SQL Server jobs
In the day-to-day operations of running a business, employees can get caught up in more than one project, as is often the case.
We may be IT professionals but there is a limit to the amount of work that we can handle in one day and still stay on track.
With the amount of multitasking that employers feel their employees should be able to handle increasing with each passing day, the need to find a way to help themselves get the job done becomes increasingly more important.
Finding help and ways to get solutions into production even faster can make the day less stressful thereby making it more productive in the long run.
In the daily routine of a database administrator or a database developer, SQL Server has some functionality that can make life simpler and more dependable in the long run: SQL Server jobs.
How can the ability to create a job to handle routine tasks make the life of a database administrator or developer and how are SQL Server jobs created?
A SQL Server job is a collection of steps executed by the database engine by SQL Server Agent.
The job can perform many different functions within it that can save time and effort on the part of employees.
For example, a job can be created to import a daily update file internally or externally via an FTP server.
Another job can be configured to handle routine maintenance tasks as well as handling one-time production updates that may be needed in the future.
A job has many different options that can be configured during its creation in order to perform the duties that is needed of it.
In order to manage the jobs within a SQL Server database, use Enterprise Manager, and expand the Management node in Enterprise Manager.
Under the Management node is a node entitled SQL Server Agent. Expand this node and you will see the Jobs item that is used to represent the jobs within the system.
To see the jobs currently in the system, select Jobs. See the following illustration for an example of the steps described above:
The window on the left will show the jobs currently in the system. This window displays a lot of information about the SQL Server jobs currently in the system that can prove valuable.
The first column lists the name of the job that was entered when it was created.
The second column lists the category of the job that was assigned at the time of the job's creation. This helps to clarify the jobs and organize the jobs in the system.
The next column tells whether or not the job is enabled in the system.
If you wish to disable or enable a job in SQL Server, right click on the job and select on the Disable Job or Enable Job option from the popup menu.
The next column tells whether or not the job is runnable in the system.
After that there is a column, which tells whether or not the job is scheduled to run in the system.
The status column alerts the user to what is currently going on with the job. If the job is running it alerts the user to what step it is in currently.
The last run status column tells the status of the job’s last run and when that occurrence took place.
The final column shown tells when the next scheduled run is to take place.
To see the properties of a job in the window, right click on the job and select Properties from the popup menu or double click on the job. Either of these actions will bring up the following screen in order to set and/or view options contained in that job.
The first tab (General) of this dialog shows the name of the job, when the job was created, whether or not the job is enabled, the category the job falls into, who owns the job within the database and a description of the job.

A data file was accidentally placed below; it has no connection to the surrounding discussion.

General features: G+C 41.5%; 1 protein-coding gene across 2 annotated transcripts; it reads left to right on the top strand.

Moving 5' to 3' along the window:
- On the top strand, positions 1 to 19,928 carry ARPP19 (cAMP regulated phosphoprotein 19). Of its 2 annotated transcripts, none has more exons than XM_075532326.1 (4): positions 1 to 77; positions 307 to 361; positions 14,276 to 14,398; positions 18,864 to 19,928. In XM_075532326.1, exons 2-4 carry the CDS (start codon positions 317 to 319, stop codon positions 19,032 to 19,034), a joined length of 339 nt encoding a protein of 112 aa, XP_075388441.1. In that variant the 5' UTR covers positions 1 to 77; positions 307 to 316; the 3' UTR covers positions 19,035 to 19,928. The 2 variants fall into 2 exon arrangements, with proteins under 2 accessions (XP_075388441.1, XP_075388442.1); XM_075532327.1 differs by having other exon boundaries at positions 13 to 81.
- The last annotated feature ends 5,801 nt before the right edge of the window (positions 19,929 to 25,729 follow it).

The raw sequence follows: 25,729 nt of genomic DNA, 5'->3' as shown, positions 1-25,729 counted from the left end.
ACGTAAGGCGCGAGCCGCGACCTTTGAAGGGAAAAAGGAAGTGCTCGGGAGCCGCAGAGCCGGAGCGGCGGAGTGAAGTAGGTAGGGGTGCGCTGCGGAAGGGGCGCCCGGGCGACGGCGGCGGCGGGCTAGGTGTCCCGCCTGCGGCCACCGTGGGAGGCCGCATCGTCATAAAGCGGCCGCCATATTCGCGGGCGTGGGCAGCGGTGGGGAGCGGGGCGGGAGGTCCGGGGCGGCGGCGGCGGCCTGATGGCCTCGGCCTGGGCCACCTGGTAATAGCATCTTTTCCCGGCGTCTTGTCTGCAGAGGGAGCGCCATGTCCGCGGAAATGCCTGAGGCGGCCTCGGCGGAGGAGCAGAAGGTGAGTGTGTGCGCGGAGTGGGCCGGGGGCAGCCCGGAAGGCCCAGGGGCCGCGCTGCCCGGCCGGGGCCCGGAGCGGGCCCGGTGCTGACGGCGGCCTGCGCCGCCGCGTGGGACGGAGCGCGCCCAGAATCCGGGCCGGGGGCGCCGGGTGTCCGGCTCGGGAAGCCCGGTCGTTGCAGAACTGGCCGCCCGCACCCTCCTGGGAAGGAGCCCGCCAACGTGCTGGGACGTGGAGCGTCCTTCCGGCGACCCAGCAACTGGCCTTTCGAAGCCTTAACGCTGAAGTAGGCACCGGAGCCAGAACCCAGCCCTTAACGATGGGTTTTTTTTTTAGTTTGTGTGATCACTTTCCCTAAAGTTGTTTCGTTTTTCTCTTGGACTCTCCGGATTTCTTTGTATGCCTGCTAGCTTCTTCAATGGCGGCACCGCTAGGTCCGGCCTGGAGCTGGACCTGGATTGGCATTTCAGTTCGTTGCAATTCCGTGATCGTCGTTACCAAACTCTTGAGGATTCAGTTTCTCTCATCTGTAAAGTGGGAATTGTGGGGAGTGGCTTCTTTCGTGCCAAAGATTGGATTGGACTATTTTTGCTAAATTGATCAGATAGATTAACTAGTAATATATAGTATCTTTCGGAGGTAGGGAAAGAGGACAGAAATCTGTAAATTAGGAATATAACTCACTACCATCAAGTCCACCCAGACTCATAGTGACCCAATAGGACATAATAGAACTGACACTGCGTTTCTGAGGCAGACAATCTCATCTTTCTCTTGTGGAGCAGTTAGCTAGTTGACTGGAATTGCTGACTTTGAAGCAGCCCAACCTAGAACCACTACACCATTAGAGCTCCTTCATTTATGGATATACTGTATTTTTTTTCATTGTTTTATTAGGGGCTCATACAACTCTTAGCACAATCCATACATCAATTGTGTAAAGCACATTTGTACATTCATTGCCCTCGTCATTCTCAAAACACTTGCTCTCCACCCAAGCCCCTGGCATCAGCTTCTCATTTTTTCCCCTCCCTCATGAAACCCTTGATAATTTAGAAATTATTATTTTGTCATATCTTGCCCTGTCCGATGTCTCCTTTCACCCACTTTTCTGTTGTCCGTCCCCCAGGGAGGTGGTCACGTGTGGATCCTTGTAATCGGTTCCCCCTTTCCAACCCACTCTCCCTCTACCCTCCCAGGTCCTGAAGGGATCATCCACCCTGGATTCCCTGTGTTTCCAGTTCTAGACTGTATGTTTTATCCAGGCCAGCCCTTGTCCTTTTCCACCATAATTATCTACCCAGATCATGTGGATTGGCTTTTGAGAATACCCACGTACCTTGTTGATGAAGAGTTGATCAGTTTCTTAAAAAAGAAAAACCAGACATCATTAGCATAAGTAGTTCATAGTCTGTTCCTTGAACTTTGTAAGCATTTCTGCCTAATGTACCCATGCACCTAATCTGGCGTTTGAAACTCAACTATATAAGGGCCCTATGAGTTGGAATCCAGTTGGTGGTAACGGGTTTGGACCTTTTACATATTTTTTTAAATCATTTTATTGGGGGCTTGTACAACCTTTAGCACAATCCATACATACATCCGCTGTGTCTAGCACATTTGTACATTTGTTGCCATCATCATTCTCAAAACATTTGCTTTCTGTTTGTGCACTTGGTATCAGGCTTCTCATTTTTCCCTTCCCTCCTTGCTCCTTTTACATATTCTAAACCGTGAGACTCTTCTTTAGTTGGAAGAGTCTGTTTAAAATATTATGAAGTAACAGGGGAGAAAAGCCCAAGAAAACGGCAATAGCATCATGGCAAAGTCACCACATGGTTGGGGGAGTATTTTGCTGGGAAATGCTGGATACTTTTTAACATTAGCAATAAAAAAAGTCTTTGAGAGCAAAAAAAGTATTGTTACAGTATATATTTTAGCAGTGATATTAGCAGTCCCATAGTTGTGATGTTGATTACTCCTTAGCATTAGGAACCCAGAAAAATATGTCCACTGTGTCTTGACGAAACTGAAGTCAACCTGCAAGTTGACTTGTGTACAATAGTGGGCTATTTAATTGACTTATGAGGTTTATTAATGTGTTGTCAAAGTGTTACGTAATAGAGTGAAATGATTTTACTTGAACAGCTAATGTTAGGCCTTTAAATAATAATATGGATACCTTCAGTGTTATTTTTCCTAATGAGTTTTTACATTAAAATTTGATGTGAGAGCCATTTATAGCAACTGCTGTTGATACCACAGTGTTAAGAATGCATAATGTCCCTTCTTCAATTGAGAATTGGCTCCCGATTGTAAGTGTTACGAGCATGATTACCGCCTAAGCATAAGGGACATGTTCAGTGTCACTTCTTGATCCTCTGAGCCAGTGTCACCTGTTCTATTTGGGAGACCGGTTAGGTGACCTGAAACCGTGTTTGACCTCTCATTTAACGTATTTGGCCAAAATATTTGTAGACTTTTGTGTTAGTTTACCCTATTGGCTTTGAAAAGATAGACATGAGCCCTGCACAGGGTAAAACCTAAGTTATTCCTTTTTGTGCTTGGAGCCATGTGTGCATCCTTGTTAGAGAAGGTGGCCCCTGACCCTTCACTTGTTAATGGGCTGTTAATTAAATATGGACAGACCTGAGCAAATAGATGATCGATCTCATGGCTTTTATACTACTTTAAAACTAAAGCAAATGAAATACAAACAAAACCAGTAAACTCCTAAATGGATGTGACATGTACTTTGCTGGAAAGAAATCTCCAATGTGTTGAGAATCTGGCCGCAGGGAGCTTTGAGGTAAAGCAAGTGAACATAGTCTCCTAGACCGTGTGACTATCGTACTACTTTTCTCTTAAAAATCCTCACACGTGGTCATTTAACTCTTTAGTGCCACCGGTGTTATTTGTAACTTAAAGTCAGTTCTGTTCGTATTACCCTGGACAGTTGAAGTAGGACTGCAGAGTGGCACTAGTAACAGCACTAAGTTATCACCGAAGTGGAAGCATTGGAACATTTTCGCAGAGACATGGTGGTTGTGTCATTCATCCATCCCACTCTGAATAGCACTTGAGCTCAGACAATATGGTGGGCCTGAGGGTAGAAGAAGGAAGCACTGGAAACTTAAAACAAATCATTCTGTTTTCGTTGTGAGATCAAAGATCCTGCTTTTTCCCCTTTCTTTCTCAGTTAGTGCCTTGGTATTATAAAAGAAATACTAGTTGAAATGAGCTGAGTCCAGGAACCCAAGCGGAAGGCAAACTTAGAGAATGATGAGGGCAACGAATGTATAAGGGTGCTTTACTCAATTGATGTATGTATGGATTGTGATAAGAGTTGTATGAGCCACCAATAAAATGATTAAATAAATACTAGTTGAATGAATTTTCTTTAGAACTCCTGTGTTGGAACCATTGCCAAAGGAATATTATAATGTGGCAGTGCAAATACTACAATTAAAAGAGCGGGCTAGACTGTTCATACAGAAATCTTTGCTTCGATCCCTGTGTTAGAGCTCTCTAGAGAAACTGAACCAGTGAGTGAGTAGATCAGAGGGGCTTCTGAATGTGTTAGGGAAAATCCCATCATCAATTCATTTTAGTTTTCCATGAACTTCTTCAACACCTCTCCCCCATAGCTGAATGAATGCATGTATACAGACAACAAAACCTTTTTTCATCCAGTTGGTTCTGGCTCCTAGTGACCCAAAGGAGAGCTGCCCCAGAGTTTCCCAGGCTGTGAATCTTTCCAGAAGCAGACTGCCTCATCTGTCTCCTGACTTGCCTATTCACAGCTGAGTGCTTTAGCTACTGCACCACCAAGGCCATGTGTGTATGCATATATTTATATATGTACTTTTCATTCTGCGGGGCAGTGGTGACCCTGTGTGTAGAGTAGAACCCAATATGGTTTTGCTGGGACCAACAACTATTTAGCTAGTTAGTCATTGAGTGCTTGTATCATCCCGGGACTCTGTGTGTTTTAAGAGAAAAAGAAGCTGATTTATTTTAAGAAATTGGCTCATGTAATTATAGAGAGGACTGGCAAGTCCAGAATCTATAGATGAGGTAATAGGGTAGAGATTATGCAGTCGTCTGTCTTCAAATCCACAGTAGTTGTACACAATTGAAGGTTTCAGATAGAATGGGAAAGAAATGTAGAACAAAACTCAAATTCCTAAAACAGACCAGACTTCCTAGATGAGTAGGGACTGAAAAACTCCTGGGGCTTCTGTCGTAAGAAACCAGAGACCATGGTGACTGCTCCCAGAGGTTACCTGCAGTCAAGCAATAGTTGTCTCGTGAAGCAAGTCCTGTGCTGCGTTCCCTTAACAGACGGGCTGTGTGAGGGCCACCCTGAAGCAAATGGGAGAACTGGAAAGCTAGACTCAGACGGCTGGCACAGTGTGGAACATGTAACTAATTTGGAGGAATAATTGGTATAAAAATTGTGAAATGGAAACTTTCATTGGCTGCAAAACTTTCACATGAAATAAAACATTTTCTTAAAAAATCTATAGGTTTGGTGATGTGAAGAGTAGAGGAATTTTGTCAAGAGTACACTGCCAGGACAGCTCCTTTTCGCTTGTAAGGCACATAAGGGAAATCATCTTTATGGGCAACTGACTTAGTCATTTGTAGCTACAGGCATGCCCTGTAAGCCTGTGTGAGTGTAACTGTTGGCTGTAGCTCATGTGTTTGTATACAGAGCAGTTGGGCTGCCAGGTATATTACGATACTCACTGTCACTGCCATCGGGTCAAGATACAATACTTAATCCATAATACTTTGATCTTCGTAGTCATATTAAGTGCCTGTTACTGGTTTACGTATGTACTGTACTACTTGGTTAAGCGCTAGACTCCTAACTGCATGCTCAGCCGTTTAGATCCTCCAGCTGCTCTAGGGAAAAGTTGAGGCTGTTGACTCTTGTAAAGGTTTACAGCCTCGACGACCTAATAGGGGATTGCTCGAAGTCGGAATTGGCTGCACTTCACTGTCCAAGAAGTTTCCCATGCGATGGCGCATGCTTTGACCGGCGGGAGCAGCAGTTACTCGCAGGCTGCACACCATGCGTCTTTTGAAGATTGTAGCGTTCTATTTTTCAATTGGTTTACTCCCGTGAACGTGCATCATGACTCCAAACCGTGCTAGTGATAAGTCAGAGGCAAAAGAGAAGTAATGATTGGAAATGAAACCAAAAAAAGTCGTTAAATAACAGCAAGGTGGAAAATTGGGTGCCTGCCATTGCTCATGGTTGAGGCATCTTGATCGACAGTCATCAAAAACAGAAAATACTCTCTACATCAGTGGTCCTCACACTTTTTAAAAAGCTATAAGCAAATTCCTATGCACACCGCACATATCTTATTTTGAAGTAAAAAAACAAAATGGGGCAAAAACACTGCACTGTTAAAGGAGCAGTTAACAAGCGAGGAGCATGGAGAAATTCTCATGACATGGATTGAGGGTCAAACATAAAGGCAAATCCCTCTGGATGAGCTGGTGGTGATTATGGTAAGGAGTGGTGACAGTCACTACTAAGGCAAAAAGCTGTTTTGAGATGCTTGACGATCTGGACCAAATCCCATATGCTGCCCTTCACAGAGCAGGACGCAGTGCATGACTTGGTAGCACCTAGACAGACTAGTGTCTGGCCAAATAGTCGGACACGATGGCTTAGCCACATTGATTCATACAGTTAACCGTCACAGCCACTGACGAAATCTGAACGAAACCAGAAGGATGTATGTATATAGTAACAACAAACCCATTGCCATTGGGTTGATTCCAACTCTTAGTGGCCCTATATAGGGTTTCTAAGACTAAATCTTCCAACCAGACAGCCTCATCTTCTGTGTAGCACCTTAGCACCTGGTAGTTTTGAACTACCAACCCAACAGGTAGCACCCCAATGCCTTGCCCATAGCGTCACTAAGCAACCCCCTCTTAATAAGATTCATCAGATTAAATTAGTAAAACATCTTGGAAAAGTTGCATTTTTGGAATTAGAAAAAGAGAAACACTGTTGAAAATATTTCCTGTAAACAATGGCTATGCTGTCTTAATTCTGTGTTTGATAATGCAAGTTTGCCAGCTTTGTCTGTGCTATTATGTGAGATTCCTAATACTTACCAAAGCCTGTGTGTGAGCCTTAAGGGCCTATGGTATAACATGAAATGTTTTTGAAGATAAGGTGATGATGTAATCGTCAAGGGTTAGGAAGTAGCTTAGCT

To disable a SQL Server job, uncheck the Enabled checkbox and the job will no longer run in the database if it was scheduled to do so.
The Steps tab of this dialog brings up the following screen:
Each step within the job will be identified within this screen.
These steps can include executing data transformation packages, executing queries, executing stored procedures, etc.
Within this interface you can move the order of the steps around so that they occur in a specific order, as well as, add new steps or edit existing steps.
If you select a step and select the Edit button, the following screen appears:
This screen is used to set the command that is to be executed during the current step.
You can also specify the name of the step, the type of command to execute and the exit code of the process if successful.
The tab also has a Schedule tab that can be used to manage the schedule of the SQL Server jobs.
This will allow the job to be set to occur once a daily, multiple times per day, weekly, monthly or just a one time. The job can be set to run at a certain times per day on a recurring basis as well, such as every hour or at a certain time per day.
The following screen shows the scheduling tab:
To work with the schedule, click the New Schedule or the Edit button.
The New Schedule button will allow a new schedule to be input for the job.
The Edit button will allow the edit of the current schedule.
There is also a Notifications tab that can be used to handle notifications from the SQL Server in the event that something unusual occurs with the job while it is running.
The following screen shows the notification dialog which allows the selection of notifications options:
The notification can be an email, a page or a net send. Each notification can be used to alert the operator that something has occurred on the server and the actions are controlled by SQL Server Agent.
Once the SQL Server job is configured, the changes can be saved and the job can now be used to perform routine tasks on a regular basis which can free up resources within your organization.
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